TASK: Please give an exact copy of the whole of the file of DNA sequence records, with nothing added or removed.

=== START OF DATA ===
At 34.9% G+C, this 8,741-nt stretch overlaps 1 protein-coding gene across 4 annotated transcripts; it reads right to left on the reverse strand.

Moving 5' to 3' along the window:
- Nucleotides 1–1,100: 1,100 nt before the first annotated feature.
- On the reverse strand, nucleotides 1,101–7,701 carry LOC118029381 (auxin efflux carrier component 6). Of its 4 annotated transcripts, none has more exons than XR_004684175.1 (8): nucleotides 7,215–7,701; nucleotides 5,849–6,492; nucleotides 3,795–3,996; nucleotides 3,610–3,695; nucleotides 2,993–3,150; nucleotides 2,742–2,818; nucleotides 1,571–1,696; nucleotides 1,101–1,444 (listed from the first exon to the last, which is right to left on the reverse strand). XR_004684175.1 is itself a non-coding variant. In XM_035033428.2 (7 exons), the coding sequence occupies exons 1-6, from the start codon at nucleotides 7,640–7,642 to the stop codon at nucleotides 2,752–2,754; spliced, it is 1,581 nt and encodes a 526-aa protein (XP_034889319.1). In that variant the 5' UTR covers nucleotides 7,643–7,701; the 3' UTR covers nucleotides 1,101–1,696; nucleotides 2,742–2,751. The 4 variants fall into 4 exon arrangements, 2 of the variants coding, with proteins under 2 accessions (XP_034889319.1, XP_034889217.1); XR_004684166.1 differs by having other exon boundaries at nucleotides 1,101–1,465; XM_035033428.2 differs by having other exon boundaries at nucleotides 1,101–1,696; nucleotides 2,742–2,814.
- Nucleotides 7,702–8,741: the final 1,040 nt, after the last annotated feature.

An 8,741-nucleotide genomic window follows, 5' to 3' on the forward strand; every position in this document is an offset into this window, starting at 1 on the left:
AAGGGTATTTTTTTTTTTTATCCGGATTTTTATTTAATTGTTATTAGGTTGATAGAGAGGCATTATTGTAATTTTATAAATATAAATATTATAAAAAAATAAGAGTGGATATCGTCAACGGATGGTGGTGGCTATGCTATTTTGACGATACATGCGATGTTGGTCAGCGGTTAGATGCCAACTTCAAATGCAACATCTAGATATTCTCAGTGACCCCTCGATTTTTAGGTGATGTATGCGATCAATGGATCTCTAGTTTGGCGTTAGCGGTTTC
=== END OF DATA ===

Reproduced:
At 34.9% G+C, this 8,741-nt stretch overlaps 1 protein-coding gene across 4 annotated transcripts; it reads right to left on the reverse strand.

Moving 5' to 3' along the window:
- Nucleotides 1–1,100: 1,100 nt before the first annotated feature.
- On the reverse strand, nucleotides 1,101–7,701 carry LOC118029381 (auxin efflux carrier component 6). Of its 4 annotated transcripts, none has more exons than XR_004684175.1 (8): nucleotides 7,215–7,701; nucleotides 5,849–6,492; nucleotides 3,795–3,996; nucleotides 3,610–3,695; nucleotides 2,993–3,150; nucleotides 2,742–2,818; nucleotides 1,571–1,696; nucleotides 1,101–1,444 (listed from the first exon to the last, which is right to left on the reverse strand). XR_004684175.1 is itself a non-coding variant. In XM_035033428.2 (7 exons), the coding sequence occupies exons 1-6, from the start codon at nucleotides 7,640–7,642 to the stop codon at nucleotides 2,752–2,754; spliced, it is 1,581 nt and encodes a 526-aa protein (XP_034889319.1). In that variant the 5' UTR covers nucleotides 7,643–7,701; the 3' UTR covers nucleotides 1,101–1,696; nucleotides 2,742–2,751. The 4 variants fall into 4 exon arrangements, 2 of the variants coding, with proteins under 2 accessions (XP_034889319.1, XP_034889217.1); XR_004684166.1 differs by having other exon boundaries at nucleotides 1,101–1,465; XM_035033428.2 differs by having other exon boundaries at nucleotides 1,101–1,696; nucleotides 2,742–2,814.
- Nucleotides 7,702–8,741: the final 1,040 nt, after the last annotated feature.

An 8,741-nucleotide genomic window follows, 5' to 3' on the forward strand; every position in this document is an offset into this window, starting at 1 on the left:
AAGGGTATTTTTTTTTTTTATCCGGATTTTTATTTAATTGTTATTAGGTTGATAGAGAGGCATTATTGTAATTTTATAAATATAAATATTATAAAAAAATAAGAGTGGATATCGTCAACGGATGGTGGTGGCTATGCTATTTTGACGATACATGCGATGTTGGTCAGCGGTTAGATGCCAACTTCAAATGCAACATCTAGATATTCTCAGTGACCCCTCGATTTTTAGGTGATGTATGCGATCAATGGATCTCTAGTTTGGCGTTAGCGGTTTC